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Minimally Invasive Anterior Hip Replacement With X-ray Guidance

Minimally Invasive Anterior Hip Replacement With X-ray Guidance

Medical conditions such as arthritis can damage or wear out the articular cartilage covering the hip joint surface and cause inflammation and severe pain in the hip. The condition can be treated by replacing the hip joint through surgery.

What is Direct Anterior Approach Hip Replacement Surgery?

Direct anterior hip replacement is a minimally invasive hip surgery to replace the hip joint without cutting through any muscles or tendons as against traditional hip replacement that involves cutting major muscles to access the hip joint. X-ray guidance involves the use of pre-operative radiographic studies to help select the right size of the implant. In surgery, a special live x-ray is used to determine the proper position in which the implant should be placed.

Advantages of Anterior Hip Replacement

The advantages of anterior hip replacement include:

  • Smaller incisions
  • Shorter operative time
  • Minimal blood loss
  • Home same day or overnight hospital stay
  • Less postoperative pain
  • Minimal soft-tissue trauma
  • Less scarring
  • Quicker recovery
  • Early mobilization
  • Less postoperative restrictions
  • Quicker return to normal activities
  • Lower risk of dislocation

Benefits of X-ray guided hip replacement include:

  • Live visual guidance to match patient’s specific anatomy
  • Minimizes leg-length differences
  • Improves hip biomechanics
  • Increases implant longevity 
  • Decreases risk of dislocation of the prosthesis

Anterior Hip Replacement Procedure

Anterior hip replacement surgery is performed under general anesthesia or spinal anesthesia. You will lie down on your back, on a special operating table that enables your surgeon to perform the surgery from the front of the hip. Dr Ehmke will use fluoroscopic x-ray imaging during the surgery to ensure the accuracy of component positioning and to minimize leg length inequality.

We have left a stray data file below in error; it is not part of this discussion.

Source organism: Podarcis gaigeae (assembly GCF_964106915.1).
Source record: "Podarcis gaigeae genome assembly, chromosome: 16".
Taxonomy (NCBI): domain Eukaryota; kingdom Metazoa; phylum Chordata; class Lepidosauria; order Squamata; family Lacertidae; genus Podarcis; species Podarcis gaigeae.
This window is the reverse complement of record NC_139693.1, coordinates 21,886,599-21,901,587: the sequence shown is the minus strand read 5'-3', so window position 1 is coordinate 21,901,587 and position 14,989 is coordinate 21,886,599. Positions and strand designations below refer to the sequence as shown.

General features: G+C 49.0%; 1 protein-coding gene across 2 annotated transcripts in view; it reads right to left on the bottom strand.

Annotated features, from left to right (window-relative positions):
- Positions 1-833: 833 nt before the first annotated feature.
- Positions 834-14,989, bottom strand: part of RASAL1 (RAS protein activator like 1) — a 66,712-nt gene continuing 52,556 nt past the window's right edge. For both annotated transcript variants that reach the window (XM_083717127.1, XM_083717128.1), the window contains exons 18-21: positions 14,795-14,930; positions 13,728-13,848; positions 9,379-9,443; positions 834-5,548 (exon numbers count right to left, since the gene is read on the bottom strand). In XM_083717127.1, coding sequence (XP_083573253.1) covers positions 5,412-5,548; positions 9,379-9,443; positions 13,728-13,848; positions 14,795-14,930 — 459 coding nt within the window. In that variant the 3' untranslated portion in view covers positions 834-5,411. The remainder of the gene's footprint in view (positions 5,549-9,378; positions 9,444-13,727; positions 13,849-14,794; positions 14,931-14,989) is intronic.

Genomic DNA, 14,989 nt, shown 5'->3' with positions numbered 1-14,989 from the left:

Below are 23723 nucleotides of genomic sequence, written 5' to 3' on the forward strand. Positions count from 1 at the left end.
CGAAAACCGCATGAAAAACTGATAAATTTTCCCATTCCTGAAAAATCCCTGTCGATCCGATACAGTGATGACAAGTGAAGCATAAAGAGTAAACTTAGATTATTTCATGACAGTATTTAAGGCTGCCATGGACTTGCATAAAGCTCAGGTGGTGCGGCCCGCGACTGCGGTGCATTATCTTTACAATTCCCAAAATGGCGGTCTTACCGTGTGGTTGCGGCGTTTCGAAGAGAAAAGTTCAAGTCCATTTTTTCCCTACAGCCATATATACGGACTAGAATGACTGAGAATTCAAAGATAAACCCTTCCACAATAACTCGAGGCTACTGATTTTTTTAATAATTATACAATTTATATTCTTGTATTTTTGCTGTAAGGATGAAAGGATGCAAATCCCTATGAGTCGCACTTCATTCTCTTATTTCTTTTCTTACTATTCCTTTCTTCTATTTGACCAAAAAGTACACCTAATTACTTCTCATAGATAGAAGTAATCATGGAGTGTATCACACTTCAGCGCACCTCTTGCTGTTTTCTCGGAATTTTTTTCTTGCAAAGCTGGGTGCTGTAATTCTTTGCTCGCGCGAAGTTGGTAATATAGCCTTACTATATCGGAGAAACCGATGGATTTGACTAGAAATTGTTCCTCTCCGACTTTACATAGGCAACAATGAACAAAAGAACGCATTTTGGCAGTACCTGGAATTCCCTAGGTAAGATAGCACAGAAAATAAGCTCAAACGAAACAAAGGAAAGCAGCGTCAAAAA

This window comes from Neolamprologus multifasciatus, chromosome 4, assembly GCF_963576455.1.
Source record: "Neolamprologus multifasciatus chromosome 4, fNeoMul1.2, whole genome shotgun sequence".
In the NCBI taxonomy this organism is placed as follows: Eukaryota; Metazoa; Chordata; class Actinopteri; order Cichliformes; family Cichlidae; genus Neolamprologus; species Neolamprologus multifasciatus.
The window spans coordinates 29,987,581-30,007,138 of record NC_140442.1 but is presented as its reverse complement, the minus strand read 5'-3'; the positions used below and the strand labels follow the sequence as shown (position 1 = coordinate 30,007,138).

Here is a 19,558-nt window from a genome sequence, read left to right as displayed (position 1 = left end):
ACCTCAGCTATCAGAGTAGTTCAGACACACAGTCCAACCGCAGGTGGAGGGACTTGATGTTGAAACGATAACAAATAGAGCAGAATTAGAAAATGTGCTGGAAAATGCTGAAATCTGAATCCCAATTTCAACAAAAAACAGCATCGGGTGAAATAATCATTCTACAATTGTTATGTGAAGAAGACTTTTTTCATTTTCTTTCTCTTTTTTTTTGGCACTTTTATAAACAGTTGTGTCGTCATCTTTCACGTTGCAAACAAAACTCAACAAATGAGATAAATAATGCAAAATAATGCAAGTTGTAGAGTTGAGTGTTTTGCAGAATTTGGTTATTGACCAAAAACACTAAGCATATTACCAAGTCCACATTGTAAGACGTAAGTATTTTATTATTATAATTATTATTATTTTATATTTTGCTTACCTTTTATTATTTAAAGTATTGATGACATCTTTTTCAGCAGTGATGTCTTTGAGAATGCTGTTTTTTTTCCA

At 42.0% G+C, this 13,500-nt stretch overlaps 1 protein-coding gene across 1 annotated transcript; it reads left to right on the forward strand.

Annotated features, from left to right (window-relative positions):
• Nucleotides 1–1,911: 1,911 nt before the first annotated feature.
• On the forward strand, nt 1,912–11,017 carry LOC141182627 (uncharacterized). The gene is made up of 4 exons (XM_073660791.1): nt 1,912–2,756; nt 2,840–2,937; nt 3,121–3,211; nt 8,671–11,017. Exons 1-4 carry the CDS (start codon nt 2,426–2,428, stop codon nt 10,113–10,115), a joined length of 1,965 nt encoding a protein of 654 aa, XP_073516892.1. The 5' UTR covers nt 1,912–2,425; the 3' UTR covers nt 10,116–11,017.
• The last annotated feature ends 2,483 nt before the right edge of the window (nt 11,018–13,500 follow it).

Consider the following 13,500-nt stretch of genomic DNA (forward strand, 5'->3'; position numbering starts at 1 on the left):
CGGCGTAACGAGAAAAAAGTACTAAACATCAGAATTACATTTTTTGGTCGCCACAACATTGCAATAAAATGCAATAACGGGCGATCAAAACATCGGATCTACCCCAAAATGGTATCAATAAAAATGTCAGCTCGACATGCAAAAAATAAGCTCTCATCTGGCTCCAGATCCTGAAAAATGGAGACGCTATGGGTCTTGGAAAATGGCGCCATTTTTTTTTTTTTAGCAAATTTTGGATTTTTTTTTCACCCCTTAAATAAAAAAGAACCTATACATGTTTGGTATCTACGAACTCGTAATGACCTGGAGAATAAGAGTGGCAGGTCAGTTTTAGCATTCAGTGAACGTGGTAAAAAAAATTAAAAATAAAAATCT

Your surgeon will make an incision, about 4 inches long on the front of the hip. The muscles are pushed aside to gain access to the joint and perform the replacement. Next, the femur is separated from the acetabular socket. The acetabular surface is prepared using a special instrument called a reamer. The acetabular component is then placed into the socket under guidance of x-ray to make sure it is in proper position. Then, a liner made up of plastic, metal, or ceramic is placed inside the acetabular component.

The femoral head that is worn out is cut off and the femur is prepared using special instruments so that the new metal component fits the bone properly. Then, the new femoral component is inserted into the femur. This is again done with guidance of x-ray to make sure the proper size is chosen and the length of the legs match up. The femoral head component made of ceramic or metal is then placed on the femoral stem.

Once the artificial components are fixed in place, the instruments are withdrawn and incisions are closed with dissolvable and glue to cover it.

Risks and Complications of Anterior Hip Replacement

All surgeries carry an element of risk, whether it is related to the anesthesia or the procedure itself. Risks and complications with anterior hip replacement are rare, but can occur and may include:

  • Infection at the incision site or joint space
  • Fracture
  • Nerve damage
  • Hemarthrosis - excess bleeding into the joint after the surgery
  • Deep vein thrombosis (blood clot)
  • Leg length inequality

Post-operative Care for Anterior Hip Replacement

After the surgery, you will be moved to the recovery room where you will be under observation for a few hours. A physical therapist will have you walk with them and provide instructions to help you with sitting, standing and doing stairs. You will also be given a daily exercise program that will help speed up your recovery. Most patients take about 4-6 weeks to walk without any assistance and to engage in their normal activities of daily living.

With the anterior approach, your doctor will give you specific instructions to be followed at home for a faster recovery. These include:

  • Take medications as prescribed to relieve pain and prevent infection.
  • Participate in physical therapy to restore hip function and strength.
  • Eat a healthy diet and do not smoke to facilitate healing and promote a faster recovery.
  • Contact your doctor if you observe increasing swelling or redness in the operated area.
  • Edward-Elmhurst Health Healthy Driven
  • AMITA Health Medical Group
  • Advocate Good Samaritan Hospital
  • Salt Creek Surgery Center